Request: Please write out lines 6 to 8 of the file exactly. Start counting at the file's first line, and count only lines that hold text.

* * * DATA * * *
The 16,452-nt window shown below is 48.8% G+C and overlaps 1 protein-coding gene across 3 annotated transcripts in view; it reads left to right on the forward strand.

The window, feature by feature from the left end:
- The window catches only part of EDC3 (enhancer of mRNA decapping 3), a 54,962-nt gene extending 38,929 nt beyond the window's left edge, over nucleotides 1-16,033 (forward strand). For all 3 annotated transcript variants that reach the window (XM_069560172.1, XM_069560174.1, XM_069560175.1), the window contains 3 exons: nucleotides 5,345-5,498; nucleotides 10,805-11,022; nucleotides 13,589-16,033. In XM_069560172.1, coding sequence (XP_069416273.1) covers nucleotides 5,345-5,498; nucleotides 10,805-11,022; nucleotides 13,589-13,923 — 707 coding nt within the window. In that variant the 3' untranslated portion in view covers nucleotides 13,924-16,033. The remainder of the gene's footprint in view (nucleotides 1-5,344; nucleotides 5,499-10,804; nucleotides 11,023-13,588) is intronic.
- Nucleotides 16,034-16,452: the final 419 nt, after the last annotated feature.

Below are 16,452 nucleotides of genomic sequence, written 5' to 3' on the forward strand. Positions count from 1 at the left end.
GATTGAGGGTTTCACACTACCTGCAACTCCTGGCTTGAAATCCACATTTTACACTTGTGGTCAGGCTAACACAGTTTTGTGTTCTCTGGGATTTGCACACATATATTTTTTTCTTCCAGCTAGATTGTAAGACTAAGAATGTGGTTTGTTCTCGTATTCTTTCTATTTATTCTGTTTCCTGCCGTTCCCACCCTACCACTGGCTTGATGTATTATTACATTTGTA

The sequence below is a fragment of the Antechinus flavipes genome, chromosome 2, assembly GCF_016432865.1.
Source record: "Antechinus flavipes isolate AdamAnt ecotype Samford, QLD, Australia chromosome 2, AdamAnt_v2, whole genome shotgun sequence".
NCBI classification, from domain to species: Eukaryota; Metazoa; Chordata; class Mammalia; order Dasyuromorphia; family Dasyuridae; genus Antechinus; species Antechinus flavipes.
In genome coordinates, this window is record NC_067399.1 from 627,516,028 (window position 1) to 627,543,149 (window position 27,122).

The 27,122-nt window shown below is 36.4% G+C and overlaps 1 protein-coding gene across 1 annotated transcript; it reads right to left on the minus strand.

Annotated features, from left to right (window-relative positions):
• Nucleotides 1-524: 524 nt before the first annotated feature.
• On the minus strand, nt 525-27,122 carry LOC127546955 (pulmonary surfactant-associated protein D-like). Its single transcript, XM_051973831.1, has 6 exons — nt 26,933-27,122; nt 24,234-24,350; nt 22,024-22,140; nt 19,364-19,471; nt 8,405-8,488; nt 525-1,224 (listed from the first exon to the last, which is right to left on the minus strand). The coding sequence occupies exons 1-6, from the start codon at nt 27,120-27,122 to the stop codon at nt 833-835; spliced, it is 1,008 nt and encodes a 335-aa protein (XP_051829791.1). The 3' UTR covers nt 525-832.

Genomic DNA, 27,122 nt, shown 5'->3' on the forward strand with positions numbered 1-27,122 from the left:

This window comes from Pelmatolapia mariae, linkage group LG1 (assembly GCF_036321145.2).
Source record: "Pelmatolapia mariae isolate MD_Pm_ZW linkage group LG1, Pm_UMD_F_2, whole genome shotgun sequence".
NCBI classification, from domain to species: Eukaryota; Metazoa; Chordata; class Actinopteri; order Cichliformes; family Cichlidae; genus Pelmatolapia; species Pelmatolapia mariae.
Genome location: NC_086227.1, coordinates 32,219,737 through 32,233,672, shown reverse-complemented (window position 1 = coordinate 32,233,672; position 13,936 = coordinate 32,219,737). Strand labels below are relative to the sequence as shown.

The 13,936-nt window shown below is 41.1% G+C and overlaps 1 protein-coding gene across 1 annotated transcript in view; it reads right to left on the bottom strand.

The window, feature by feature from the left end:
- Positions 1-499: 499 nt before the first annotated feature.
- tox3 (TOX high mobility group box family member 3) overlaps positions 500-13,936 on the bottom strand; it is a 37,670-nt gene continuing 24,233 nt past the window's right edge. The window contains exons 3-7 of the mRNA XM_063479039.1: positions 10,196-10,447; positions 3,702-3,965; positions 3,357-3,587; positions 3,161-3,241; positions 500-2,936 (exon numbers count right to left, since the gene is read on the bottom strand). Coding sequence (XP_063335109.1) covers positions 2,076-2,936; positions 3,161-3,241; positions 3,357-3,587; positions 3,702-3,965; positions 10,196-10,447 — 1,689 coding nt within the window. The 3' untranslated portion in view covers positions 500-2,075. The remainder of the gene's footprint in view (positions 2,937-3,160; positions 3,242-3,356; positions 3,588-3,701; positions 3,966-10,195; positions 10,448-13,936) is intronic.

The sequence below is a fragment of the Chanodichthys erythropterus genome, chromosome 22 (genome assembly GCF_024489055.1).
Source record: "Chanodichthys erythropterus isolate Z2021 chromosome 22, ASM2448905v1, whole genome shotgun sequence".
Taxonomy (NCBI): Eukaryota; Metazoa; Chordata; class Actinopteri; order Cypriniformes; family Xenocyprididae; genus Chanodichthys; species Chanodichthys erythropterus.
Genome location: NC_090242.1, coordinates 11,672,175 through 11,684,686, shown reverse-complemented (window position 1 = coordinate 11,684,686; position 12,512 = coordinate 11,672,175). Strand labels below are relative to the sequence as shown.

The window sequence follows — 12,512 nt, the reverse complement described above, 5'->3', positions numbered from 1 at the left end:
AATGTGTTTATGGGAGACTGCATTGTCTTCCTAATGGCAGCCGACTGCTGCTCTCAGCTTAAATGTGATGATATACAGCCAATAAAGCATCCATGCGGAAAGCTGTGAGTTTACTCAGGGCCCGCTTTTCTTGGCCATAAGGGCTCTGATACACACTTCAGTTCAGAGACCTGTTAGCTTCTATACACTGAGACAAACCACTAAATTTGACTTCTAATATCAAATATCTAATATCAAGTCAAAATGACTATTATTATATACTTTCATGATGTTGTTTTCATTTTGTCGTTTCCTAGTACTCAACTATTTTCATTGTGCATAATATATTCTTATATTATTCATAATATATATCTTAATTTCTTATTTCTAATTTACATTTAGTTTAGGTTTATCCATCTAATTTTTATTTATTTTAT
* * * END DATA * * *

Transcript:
GATTGAGGGTTTCACACTACCTGCAACTCCTGGCTTGAAATCCACATTTTACACTTGTGGTCAGGCTAACACAGTTTTGTGTTCTCTGGGATTTGCACACATATATTTTTTTCTTCCAGCTAGATTGTAAGACTAAGAATGTGGTTTGTTCTCGTATTCTTTCTATTTATTCTGTTTCCTGCCGTTCCCACCCTACCACTGGCTTGATGTATTATTACATTTGTA

The sequence below is a fragment of the Antechinus flavipes genome, chromosome 2, assembly GCF_016432865.1.
Source record: "Antechinus flavipes isolate AdamAnt ecotype Samford, QLD, Australia chromosome 2, AdamAnt_v2, whole genome shotgun sequence".